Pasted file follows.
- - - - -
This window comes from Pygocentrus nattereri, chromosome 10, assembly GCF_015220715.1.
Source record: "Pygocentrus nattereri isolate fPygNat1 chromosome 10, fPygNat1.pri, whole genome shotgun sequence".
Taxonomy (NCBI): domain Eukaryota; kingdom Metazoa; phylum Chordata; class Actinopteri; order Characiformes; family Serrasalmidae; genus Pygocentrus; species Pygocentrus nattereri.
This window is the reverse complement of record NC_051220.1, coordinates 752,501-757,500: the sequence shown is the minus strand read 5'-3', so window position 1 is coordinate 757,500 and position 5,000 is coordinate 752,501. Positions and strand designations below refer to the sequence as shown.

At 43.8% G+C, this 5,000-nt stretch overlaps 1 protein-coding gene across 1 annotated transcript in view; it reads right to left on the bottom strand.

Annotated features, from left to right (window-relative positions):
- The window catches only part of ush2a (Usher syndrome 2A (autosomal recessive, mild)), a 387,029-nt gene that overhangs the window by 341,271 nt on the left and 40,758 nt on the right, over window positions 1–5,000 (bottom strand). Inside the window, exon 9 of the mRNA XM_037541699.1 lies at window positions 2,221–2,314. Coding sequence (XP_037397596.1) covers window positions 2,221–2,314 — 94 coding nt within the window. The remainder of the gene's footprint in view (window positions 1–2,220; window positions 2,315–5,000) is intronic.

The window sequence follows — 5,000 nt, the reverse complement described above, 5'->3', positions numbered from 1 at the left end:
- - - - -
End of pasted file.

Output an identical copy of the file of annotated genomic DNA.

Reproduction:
This window comes from Pygocentrus nattereri, chromosome 10, assembly GCF_015220715.1.
Source record: "Pygocentrus nattereri isolate fPygNat1 chromosome 10, fPygNat1.pri, whole genome shotgun sequence".
Taxonomy (NCBI): domain Eukaryota; kingdom Metazoa; phylum Chordata; class Actinopteri; order Characiformes; family Serrasalmidae; genus Pygocentrus; species Pygocentrus nattereri.
This window is the reverse complement of record NC_051220.1, coordinates 752,501-757,500: the sequence shown is the minus strand read 5'-3', so window position 1 is coordinate 757,500 and position 5,000 is coordinate 752,501. Positions and strand designations below refer to the sequence as shown.

At 43.8% G+C, this 5,000-nt stretch overlaps 1 protein-coding gene across 1 annotated transcript in view; it reads right to left on the bottom strand.

Annotated features, from left to right (window-relative positions):
- The window catches only part of ush2a (Usher syndrome 2A (autosomal recessive, mild)), a 387,029-nt gene that overhangs the window by 341,271 nt on the left and 40,758 nt on the right, over window positions 1–5,000 (bottom strand). Inside the window, exon 9 of the mRNA XM_037541699.1 lies at window positions 2,221–2,314. Coding sequence (XP_037397596.1) covers window positions 2,221–2,314 — 94 coding nt within the window. The remainder of the gene's footprint in view (window positions 1–2,220; window positions 2,315–5,000) is intronic.

The window sequence follows — 5,000 nt, the reverse complement described above, 5'->3', positions numbered from 1 at the left end: